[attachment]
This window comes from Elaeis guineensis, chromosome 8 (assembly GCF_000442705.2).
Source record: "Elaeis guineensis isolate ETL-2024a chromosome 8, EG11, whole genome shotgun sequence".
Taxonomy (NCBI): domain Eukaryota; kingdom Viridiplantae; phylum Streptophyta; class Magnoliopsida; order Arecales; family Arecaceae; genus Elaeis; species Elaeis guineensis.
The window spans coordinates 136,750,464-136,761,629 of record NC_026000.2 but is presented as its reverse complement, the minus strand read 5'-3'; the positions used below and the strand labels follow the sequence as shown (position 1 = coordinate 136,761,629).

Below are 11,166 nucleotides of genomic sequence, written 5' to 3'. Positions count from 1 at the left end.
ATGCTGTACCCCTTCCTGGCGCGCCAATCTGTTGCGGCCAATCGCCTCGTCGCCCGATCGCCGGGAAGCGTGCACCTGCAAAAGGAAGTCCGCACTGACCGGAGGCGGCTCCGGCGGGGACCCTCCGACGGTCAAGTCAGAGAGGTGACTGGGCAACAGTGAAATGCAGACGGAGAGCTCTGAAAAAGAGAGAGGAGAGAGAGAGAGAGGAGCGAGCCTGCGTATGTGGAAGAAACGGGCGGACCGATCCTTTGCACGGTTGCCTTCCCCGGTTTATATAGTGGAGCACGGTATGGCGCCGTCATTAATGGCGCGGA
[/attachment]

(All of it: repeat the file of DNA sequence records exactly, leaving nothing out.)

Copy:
This window comes from Elaeis guineensis, chromosome 8 (assembly GCF_000442705.2).
Source record: "Elaeis guineensis isolate ETL-2024a chromosome 8, EG11, whole genome shotgun sequence".
Taxonomy (NCBI): domain Eukaryota; kingdom Viridiplantae; phylum Streptophyta; class Magnoliopsida; order Arecales; family Arecaceae; genus Elaeis; species Elaeis guineensis.
The window spans coordinates 136,750,464-136,761,629 of record NC_026000.2 but is presented as its reverse complement, the minus strand read 5'-3'; the positions used below and the strand labels follow the sequence as shown (position 1 = coordinate 136,761,629).

Below are 11,166 nucleotides of genomic sequence, written 5' to 3'. Positions count from 1 at the left end.
ATGCTGTACCCCTTCCTGGCGCGCCAATCTGTTGCGGCCAATCGCCTCGTCGCCCGATCGCCGGGAAGCGTGCACCTGCAAAAGGAAGTCCGCACTGACCGGAGGCGGCTCCGGCGGGGACCCTCCGACGGTCAAGTCAGAGAGGTGACTGGGCAACAGTGAAATGCAGACGGAGAGCTCTGAAAAAGAGAGAGGAGAGAGAGAGAGAGGAGCGAGCCTGCGTATGTGGAAGAAACGGGCGGACCGATCCTTTGCACGGTTGCCTTCCCCGGTTTATATAGTGGAGCACGGTATGGCGCCGTCATTAATGGCGCGGA